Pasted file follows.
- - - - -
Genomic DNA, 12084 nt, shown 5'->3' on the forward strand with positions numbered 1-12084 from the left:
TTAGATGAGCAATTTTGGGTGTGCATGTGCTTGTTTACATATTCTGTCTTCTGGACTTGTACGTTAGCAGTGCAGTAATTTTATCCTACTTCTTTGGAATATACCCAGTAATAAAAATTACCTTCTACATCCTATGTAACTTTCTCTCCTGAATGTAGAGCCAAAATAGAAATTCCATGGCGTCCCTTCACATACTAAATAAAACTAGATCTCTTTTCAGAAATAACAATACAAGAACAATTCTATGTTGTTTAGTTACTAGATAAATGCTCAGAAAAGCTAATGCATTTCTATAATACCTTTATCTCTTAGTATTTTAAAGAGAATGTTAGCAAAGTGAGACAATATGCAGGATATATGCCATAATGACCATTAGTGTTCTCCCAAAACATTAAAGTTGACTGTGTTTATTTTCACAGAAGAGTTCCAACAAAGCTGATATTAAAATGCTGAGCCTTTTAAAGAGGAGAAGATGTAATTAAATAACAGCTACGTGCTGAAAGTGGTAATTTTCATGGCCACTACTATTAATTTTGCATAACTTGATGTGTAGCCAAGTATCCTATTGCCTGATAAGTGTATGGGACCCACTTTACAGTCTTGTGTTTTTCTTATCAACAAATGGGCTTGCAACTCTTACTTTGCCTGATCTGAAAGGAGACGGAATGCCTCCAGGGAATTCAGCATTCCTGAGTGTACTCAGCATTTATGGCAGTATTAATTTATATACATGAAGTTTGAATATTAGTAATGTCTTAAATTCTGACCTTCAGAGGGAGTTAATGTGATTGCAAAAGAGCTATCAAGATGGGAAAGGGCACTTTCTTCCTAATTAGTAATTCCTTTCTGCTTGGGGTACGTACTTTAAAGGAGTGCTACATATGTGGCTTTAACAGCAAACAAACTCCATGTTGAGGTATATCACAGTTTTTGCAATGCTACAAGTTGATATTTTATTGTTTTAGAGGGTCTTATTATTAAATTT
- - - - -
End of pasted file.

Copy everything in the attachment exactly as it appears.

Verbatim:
Genomic DNA, 12084 nt, shown 5'->3' on the forward strand with positions numbered 1-12084 from the left:
TTAGATGAGCAATTTTGGGTGTGCATGTGCTTGTTTACATATTCTGTCTTCTGGACTTGTACGTTAGCAGTGCAGTAATTTTATCCTACTTCTTTGGAATATACCCAGTAATAAAAATTACCTTCTACATCCTATGTAACTTTCTCTCCTGAATGTAGAGCCAAAATAGAAATTCCATGGCGTCCCTTCACATACTAAATAAAACTAGATCTCTTTTCAGAAATAACAATACAAGAACAATTCTATGTTGTTTAGTTACTAGATAAATGCTCAGAAAAGCTAATGCATTTCTATAATACCTTTATCTCTTAGTATTTTAAAGAGAATGTTAGCAAAGTGAGACAATATGCAGGATATATGCCATAATGACCATTAGTGTTCTCCCAAAACATTAAAGTTGACTGTGTTTATTTTCACAGAAGAGTTCCAACAAAGCTGATATTAAAATGCTGAGCCTTTTAAAGAGGAGAAGATGTAATTAAATAACAGCTACGTGCTGAAAGTGGTAATTTTCATGGCCACTACTATTAATTTTGCATAACTTGATGTGTAGCCAAGTATCCTATTGCCTGATAAGTGTATGGGACCCACTTTACAGTCTTGTGTTTTTCTTATCAACAAATGGGCTTGCAACTCTTACTTTGCCTGATCTGAAAGGAGACGGAATGCCTCCAGGGAATTCAGCATTCCTGAGTGTACTCAGCATTTATGGCAGTATTAATTTATATACATGAAGTTTGAATATTAGTAATGTCTTAAATTCTGACCTTCAGAGGGAGTTAATGTGATTGCAAAAGAGCTATCAAGATGGGAAAGGGCACTTTCTTCCTAATTAGTAATTCCTTTCTGCTTGGGGTACGTACTTTAAAGGAGTGCTACATATGTGGCTTTAACAGCAAACAAACTCCATGTTGAGGTATATCACAGTTTTTGCAATGCTACAAGTTGATATTTTATTGTTTTAGAGGGTCTTATTATTAAATTT